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York native Jason Viscount did not always dream of becoming a chef. He was, however, fortunate enough to have a role model to learn from. As the hostess of many dinner parties, Viscount’s grandmother prepared meals such as Welsh rarebit, made with cheese, beer and mustard sauce.
During his middle school years, Viscount also had a chance to learn from his restaurateur father, and working in two of his father’s restaurants sparked his interest in culinary arts. Viscount and his family lived in the basement of one of the restaurants, and food deliveries coming into the restaurant via Viscount’s bedroom were a regular occurrence.
Viscount’s life had always been influenced by fine cuisine and the food service industry, and by the time he needed to decide upon a career, he didn’t hesitate to attend the Restaurant School of Philadelphia.
It was at the Restaurant School that Viscount fully developed and nurtured his passion for food. After graduation, Viscount returned to central Pennsylvania and became a chef at the Yorktowne Hotel, followed by a stint at Hotel Hershey’s Circular Dining Room and eventually an eight-year run as chef de cuisine at Harrisburg Hilton’s Golden Sheaf.
Now at BRICCO, Viscount enjoys the title of executive chef and all of the responsibility and creative freedom that come with it. Since starting at BRICCO, Viscount has been cooking up numerous accolades for himself and the restaurant. In 2007, Harrisburg Magazine readers named BRICCO “Best New Restaurant” and in March 2008 Viscount was named Chef of the Year by the Hershey Harrisburg Tourism and Convention Bureau.
Viscount’s zeal for fine food is not put on the back burner when he exits the restaurant after work. At the home Viscount shares with his wife, you’ll find him enjoying his extra-large kitchen that fills the space of the regular kitchen, as well as the dining room. Viscount may conjure up plenty of his own recipes there, but the influences of Viscount’s past still remain. Lamb kidney stew on an English muffin and a slice of tomato — Viscount’s grandmother’s breakfast specialty — is still the perfect way for Viscount to start each day.
I sat down with Viscount and asked him to share with me some thoughts on his experiences, what brought to this point in his career and how he directs his kitchen. I also asked him to share a nice recipe of his; you will find it at the bottom of this interview:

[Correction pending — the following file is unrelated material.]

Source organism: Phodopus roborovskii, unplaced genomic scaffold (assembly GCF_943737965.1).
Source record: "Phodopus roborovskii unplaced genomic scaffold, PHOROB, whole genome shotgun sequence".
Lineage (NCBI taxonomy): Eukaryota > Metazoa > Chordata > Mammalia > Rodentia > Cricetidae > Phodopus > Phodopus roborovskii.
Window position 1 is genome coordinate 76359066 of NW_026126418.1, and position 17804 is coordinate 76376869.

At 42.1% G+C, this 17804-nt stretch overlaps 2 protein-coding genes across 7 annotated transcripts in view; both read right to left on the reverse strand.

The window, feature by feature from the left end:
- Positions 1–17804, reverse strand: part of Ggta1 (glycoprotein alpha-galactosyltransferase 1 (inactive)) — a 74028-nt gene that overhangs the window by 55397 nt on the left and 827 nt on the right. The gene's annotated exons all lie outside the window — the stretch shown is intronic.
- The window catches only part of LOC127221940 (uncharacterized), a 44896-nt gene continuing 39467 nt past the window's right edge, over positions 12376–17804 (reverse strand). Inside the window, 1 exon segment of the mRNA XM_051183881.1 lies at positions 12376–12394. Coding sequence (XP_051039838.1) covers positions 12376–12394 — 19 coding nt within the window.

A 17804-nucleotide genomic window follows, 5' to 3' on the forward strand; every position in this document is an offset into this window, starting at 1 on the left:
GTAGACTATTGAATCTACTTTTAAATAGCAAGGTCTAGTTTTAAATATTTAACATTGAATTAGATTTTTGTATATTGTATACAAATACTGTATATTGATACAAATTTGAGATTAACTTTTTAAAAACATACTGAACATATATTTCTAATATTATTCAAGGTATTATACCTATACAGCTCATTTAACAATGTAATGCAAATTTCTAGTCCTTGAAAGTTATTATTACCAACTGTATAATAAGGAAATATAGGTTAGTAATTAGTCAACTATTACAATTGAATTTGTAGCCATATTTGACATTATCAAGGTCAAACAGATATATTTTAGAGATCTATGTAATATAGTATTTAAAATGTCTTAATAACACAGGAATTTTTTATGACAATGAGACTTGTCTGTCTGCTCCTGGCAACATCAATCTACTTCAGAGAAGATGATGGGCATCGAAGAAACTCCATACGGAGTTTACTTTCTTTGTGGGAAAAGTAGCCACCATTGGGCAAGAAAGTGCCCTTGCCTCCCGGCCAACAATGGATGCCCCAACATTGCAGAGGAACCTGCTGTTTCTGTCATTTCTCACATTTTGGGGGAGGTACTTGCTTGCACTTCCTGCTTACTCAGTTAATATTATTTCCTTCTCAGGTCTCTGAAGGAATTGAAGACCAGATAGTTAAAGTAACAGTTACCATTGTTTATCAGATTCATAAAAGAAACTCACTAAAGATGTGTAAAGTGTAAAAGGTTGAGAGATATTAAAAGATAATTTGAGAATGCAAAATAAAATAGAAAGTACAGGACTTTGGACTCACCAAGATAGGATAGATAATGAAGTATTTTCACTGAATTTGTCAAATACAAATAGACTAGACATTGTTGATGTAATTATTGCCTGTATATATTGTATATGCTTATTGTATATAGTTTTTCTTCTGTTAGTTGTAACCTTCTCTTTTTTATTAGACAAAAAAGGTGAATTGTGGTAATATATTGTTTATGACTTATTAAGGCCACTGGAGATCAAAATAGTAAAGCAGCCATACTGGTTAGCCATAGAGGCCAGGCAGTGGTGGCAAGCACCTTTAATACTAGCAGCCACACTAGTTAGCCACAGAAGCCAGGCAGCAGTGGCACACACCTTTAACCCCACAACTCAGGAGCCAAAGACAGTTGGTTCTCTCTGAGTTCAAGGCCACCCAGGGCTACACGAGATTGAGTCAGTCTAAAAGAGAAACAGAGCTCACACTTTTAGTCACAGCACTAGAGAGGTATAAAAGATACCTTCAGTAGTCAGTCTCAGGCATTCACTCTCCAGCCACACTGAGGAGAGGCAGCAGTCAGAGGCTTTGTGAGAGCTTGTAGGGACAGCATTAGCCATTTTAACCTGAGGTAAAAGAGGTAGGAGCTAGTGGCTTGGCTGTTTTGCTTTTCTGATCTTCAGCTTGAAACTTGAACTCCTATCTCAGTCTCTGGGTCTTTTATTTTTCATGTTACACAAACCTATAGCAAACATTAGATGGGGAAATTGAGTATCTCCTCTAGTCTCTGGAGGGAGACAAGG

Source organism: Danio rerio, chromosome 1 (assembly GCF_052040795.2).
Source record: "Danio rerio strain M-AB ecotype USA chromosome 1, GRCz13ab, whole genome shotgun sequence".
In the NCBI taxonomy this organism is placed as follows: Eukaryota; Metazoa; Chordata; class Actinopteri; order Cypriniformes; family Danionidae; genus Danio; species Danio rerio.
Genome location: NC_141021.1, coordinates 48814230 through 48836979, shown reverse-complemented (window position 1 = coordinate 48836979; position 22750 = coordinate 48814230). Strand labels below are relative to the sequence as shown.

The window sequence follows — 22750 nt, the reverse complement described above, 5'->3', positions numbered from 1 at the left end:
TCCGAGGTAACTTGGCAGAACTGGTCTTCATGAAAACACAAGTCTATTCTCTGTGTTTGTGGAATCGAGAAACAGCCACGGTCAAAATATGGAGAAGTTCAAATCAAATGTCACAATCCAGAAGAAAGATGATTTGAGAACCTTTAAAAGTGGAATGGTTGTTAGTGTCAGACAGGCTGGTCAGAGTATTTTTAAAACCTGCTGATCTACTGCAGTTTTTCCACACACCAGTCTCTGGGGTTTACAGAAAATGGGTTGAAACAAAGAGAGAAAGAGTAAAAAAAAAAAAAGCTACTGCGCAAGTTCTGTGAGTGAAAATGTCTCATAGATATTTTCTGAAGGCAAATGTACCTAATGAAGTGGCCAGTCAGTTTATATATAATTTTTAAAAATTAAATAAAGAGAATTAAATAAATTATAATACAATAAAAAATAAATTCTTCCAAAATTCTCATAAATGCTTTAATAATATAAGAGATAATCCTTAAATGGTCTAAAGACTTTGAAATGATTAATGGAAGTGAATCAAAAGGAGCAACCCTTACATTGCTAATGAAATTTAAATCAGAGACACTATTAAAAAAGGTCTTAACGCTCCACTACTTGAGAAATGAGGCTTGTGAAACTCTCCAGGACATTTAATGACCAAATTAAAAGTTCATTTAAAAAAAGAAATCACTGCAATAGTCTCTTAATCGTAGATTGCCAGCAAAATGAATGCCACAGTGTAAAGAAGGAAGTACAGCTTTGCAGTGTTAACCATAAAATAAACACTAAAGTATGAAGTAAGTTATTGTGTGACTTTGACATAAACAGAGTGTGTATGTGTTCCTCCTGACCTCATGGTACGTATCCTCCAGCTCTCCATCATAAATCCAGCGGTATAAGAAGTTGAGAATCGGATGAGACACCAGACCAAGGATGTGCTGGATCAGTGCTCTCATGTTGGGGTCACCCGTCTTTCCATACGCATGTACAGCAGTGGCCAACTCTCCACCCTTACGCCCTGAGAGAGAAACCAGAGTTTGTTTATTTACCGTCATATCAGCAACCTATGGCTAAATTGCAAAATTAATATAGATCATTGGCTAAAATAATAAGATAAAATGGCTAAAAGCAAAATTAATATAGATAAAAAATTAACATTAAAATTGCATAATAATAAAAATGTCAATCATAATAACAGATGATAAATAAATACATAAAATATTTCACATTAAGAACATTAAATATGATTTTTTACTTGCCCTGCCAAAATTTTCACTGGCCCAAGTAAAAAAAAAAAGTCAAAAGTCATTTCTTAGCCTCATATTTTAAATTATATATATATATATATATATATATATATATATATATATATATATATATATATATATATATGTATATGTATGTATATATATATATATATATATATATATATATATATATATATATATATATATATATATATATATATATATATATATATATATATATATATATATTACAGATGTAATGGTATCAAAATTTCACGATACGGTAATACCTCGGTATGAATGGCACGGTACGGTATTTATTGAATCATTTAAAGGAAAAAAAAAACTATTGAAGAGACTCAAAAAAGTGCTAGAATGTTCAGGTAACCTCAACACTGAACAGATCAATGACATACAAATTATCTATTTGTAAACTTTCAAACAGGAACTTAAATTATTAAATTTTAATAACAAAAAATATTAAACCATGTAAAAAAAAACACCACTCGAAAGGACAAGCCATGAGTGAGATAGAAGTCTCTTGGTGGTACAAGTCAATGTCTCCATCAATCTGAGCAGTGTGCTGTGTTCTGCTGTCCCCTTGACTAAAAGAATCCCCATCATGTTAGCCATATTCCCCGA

Why did you want to become a chef?
When I was a child, I lived with my grandmother. She taught me how to cook, and we cooked dinner parties together. When I was 12, my father bought two restaurants and I worked at both of them.
What education would you recommend for aspiring chefs?
Always work in the best restaurant you can for two or more years, then go to culinary school.
What do you recommend for on the job training?
Do your homework and pick the best place to learn from.
Do you see any changes in food trends?
Experimental Cuisine is becoming a trend; keeping a balance between modern cuisine while maintaining a healthy and sustainable approach to food preparation.
What is your greatest challenge in getting the ingredients you need?
The real challenge is finding the sources for them. Every menu takes me weeks to find the right products.
Has the price of energy affected your industry?
Yes. Food prices, delivery charges and over all costs have gone up.
Do you see any dining trends within the US or abroad; including types of food today?
Local and fresh food, quality made items with thought in to the flavors
Do you see any dining trends surfacing for the future?
While prices keep rising you will see chefs becoming more creative with the ingredients they use. The meat portions will tend to be smaller and the accompaniments will tend to be the focal point of the plate.
How much of the recipes you create is corporate and how much is your own?
My staff and I come up with all of our recipes. Our corporation uses a lot of them in the other hotels they own and manage.
What fabric and style of uniform do you enjoy wearing most?
All of our cooks wear black chef pants and classic white chef jackets. Students wear white beanie hats and cooks wear black beanie hats. Chefs wear toques.